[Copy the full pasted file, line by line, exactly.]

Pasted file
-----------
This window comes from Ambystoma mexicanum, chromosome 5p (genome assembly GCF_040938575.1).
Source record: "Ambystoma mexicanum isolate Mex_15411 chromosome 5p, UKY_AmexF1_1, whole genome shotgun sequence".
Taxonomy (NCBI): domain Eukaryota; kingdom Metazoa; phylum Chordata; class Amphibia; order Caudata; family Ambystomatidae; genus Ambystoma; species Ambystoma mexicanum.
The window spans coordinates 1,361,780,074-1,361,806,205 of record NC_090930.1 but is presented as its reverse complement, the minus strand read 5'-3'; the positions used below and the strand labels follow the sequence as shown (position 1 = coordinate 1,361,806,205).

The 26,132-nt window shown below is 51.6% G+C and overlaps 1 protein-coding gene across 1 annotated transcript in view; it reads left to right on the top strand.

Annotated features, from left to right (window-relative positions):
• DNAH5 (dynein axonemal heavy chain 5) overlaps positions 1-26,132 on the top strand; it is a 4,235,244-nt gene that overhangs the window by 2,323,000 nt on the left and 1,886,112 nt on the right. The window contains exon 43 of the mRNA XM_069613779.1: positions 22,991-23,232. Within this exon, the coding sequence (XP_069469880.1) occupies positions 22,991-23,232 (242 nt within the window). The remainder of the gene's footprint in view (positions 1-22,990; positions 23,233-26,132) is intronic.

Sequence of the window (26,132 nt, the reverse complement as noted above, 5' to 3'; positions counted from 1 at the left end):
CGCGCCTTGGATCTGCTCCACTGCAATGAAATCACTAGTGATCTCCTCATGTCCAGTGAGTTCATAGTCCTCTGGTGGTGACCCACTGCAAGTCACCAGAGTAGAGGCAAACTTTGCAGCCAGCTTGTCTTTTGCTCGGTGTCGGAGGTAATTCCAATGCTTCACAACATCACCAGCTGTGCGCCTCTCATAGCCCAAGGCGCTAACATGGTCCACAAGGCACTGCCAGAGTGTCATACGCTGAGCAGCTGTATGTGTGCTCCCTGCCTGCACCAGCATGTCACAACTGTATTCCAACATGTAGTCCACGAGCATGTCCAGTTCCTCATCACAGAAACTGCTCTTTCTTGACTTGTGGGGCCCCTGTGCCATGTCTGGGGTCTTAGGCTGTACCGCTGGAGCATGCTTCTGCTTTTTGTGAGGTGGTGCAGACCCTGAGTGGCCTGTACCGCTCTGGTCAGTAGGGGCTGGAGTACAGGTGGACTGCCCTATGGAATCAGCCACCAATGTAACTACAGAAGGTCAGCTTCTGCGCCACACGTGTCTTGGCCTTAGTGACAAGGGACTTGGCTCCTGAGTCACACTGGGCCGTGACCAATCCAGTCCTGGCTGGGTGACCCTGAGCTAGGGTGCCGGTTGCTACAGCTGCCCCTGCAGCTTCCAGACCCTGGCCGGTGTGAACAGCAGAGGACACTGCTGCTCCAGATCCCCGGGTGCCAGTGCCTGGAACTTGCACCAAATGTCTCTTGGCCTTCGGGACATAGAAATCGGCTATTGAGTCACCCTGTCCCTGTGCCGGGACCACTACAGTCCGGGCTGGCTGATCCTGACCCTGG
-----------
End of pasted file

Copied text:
This window comes from Ambystoma mexicanum, chromosome 5p (genome assembly GCF_040938575.1).
Source record: "Ambystoma mexicanum isolate Mex_15411 chromosome 5p, UKY_AmexF1_1, whole genome shotgun sequence".
Taxonomy (NCBI): domain Eukaryota; kingdom Metazoa; phylum Chordata; class Amphibia; order Caudata; family Ambystomatidae; genus Ambystoma; species Ambystoma mexicanum.
The window spans coordinates 1,361,780,074-1,361,806,205 of record NC_090930.1 but is presented as its reverse complement, the minus strand read 5'-3'; the positions used below and the strand labels follow the sequence as shown (position 1 = coordinate 1,361,806,205).

The 26,132-nt window shown below is 51.6% G+C and overlaps 1 protein-coding gene across 1 annotated transcript in view; it reads left to right on the top strand.

Annotated features, from left to right (window-relative positions):
• DNAH5 (dynein axonemal heavy chain 5) overlaps positions 1-26,132 on the top strand; it is a 4,235,244-nt gene that overhangs the window by 2,323,000 nt on the left and 1,886,112 nt on the right. The window contains exon 43 of the mRNA XM_069613779.1: positions 22,991-23,232. Within this exon, the coding sequence (XP_069469880.1) occupies positions 22,991-23,232 (242 nt within the window). The remainder of the gene's footprint in view (positions 1-22,990; positions 23,233-26,132) is intronic.

Sequence of the window (26,132 nt, the reverse complement as noted above, 5' to 3'; positions counted from 1 at the left end):
CGCGCCTTGGATCTGCTCCACTGCAATGAAATCACTAGTGATCTCCTCATGTCCAGTGAGTTCATAGTCCTCTGGTGGTGACCCACTGCAAGTCACCAGAGTAGAGGCAAACTTTGCAGCCAGCTTGTCTTTTGCTCGGTGTCGGAGGTAATTCCAATGCTTCACAACATCACCAGCTGTGCGCCTCTCATAGCCCAAGGCGCTAACATGGTCCACAAGGCACTGCCAGAGTGTCATACGCTGAGCAGCTGTATGTGTGCTCCCTGCCTGCACCAGCATGTCACAACTGTATTCCAACATGTAGTCCACGAGCATGTCCAGTTCCTCATCACAGAAACTGCTCTTTCTTGACTTGTGGGGCCCCTGTGCCATGTCTGGGGTCTTAGGCTGTACCGCTGGAGCATGCTTCTGCTTTTTGTGAGGTGGTGCAGACCCTGAGTGGCCTGTACCGCTCTGGTCAGTAGGGGCTGGAGTACAGGTGGACTGCCCTATGGAATCAGCCACCAATGTAACTACAGAAGGTCAGCTTCTGCGCCACACGTGTCTTGGCCTTAGTGACAAGGGACTTGGCTCCTGAGTCACACTGGGCCGTGACCAATCCAGTCCTGGCTGGGTGACCCTGAGCTAGGGTGCCGGTTGCTACAGCTGCCCCTGCAGCTTCCAGACCCTGGCCGGTGTGAACAGCAGAGGACACTGCTGCTCCAGATCCCCGGGTGCCAGTGCCTGGAACTTGCACCAAATGTCTCTTGGCCTTCGGGACATAGAAATCGGCTATTGAGTCACCCTGTCCCTGTGCCGGGACCACTACAGTCCGGGCTGGCTGATCCTGACCCTGG